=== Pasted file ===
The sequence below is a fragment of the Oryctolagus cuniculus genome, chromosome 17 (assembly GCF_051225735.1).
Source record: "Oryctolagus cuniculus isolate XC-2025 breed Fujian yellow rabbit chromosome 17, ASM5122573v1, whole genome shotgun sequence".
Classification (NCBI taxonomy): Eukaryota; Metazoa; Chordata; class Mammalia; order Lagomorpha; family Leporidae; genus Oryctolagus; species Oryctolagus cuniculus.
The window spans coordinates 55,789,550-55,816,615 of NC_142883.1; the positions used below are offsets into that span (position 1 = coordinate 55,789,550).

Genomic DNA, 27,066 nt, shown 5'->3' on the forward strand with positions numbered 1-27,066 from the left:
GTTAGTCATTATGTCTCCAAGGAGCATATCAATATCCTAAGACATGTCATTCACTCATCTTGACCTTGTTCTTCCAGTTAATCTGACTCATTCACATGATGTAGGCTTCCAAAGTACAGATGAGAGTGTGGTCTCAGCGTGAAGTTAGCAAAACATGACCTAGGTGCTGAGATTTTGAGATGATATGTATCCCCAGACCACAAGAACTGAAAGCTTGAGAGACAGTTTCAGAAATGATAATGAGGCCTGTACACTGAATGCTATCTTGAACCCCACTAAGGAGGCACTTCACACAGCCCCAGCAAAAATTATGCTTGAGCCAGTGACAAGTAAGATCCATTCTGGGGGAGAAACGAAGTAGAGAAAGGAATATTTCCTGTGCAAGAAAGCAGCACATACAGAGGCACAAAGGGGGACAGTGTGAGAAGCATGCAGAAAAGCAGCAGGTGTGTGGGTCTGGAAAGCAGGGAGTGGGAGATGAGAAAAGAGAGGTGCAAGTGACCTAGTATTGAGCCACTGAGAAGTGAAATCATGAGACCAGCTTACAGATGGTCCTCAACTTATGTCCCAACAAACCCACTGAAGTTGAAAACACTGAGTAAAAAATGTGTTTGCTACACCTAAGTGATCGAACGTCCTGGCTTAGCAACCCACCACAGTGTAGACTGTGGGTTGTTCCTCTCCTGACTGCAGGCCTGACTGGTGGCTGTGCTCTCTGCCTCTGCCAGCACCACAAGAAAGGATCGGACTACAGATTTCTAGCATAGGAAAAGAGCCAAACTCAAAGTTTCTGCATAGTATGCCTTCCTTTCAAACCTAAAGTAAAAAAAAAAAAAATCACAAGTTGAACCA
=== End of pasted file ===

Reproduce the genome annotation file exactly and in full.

The sequence below is a fragment of the Oryctolagus cuniculus genome, chromosome 17 (assembly GCF_051225735.1).
Source record: "Oryctolagus cuniculus isolate XC-2025 breed Fujian yellow rabbit chromosome 17, ASM5122573v1, whole genome shotgun sequence".
Classification (NCBI taxonomy): Eukaryota; Metazoa; Chordata; class Mammalia; order Lagomorpha; family Leporidae; genus Oryctolagus; species Oryctolagus cuniculus.
The window spans coordinates 55,789,550-55,816,615 of NC_142883.1; the positions used below are offsets into that span (position 1 = coordinate 55,789,550).

Genomic DNA, 27,066 nt, shown 5'->3' on the forward strand with positions numbered 1-27,066 from the left:
GTTAGTCATTATGTCTCCAAGGAGCATATCAATATCCTAAGACATGTCATTCACTCATCTTGACCTTGTTCTTCCAGTTAATCTGACTCATTCACATGATGTAGGCTTCCAAAGTACAGATGAGAGTGTGGTCTCAGCGTGAAGTTAGCAAAACATGACCTAGGTGCTGAGATTTTGAGATGATATGTATCCCCAGACCACAAGAACTGAAAGCTTGAGAGACAGTTTCAGAAATGATAATGAGGCCTGTACACTGAATGCTATCTTGAACCCCACTAAGGAGGCACTTCACACAGCCCCAGCAAAAATTATGCTTGAGCCAGTGACAAGTAAGATCCATTCTGGGGGAGAAACGAAGTAGAGAAAGGAATATTTCCTGTGCAAGAAAGCAGCACATACAGAGGCACAAAGGGGGACAGTGTGAGAAGCATGCAGAAAAGCAGCAGGTGTGTGGGTCTGGAAAGCAGGGAGTGGGAGATGAGAAAAGAGAGGTGCAAGTGACCTAGTATTGAGCCACTGAGAAGTGAAATCATGAGACCAGCTTACAGATGGTCCTCAACTTATGTCCCAACAAACCCACTGAAGTTGAAAACACTGAGTAAAAAATGTGTTTGCTACACCTAAGTGATCGAACGTCCTGGCTTAGCAACCCACCACAGTGTAGACTGTGGGTTGTTCCTCTCCTGACTGCAGGCCTGACTGGTGGCTGTGCTCTCTGCCTCTGCCAGCACCACAAGAAAGGATCGGACTACAGATTTCTAGCATAGGAAAAGAGCCAAACTCAAAGTTTCTGCATAGTATGCCTTCCTTTCAAACCTAAAGTAAAAAAAAAAAAAATCACAAGTTGAACCA